How (Not) To Pop A Bubble

10/28/201841 Comments

It may not have been the craziest headline that the Trump whirlwind has generated in recent months, but you might have noticed it amidst all the Stormy Kavanaghs out there:

Trump says Fed is his ‘biggest threat’ because it is raising rates too fast

This latest outburst is just one more example of a pattern we have seen emerge over the past two years: Any and all good news about the economy is because of Trump, and any and all bad news about the economy is because of the Fed. I’ve touched on this theme before, but I think we all know how it goes.

When candidate Trump was on the campaign trail, he bemoaned the “big fat ugly bubble” blown by the Fed’s low interest rate policies. But when candidate Trump became President Trump, he suddenly stopped pushing for higher rates and instead started touting the big fat ugly bubble. And now that the Fed is actually raising interest rates like candidate Trump said he wanted, the dissembler-in-chief has suddenly decided that this is horrible and tells us the Fed has “gone crazy.”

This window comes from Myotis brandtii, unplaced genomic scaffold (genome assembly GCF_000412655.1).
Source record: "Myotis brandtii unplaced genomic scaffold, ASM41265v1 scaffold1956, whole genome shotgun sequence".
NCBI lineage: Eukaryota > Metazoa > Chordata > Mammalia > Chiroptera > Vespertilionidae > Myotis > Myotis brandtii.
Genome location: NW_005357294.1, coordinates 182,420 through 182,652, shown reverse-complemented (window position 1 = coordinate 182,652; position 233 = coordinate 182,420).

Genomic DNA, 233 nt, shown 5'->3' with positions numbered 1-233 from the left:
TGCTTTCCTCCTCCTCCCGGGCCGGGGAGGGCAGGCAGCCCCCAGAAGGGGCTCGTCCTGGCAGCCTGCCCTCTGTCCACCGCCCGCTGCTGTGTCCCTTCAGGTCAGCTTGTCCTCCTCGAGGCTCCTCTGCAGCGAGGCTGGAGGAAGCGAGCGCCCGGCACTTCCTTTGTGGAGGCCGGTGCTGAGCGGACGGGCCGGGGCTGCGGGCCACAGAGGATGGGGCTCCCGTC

Correction: The Fed has not “gone crazy.” And although it might make a good quip, it’s not even true that the Fed has always been crazy. Sadly, the wizards of Wall Street are perfectly in control of their mental faculties. They know what they are doing when they blow a bubble up, and they know what they are doing when they make one pop. And guess who’s got their needle pointing ominously at the global economy right now?

Discover what the Fed is really doing (and why they’re really doing it) in this edition of The Corbett Report Subscriber, and stick around for this month’s subscriber video on political analogies. For full access to the subscriber newsletter, and to support this website, please become a member.

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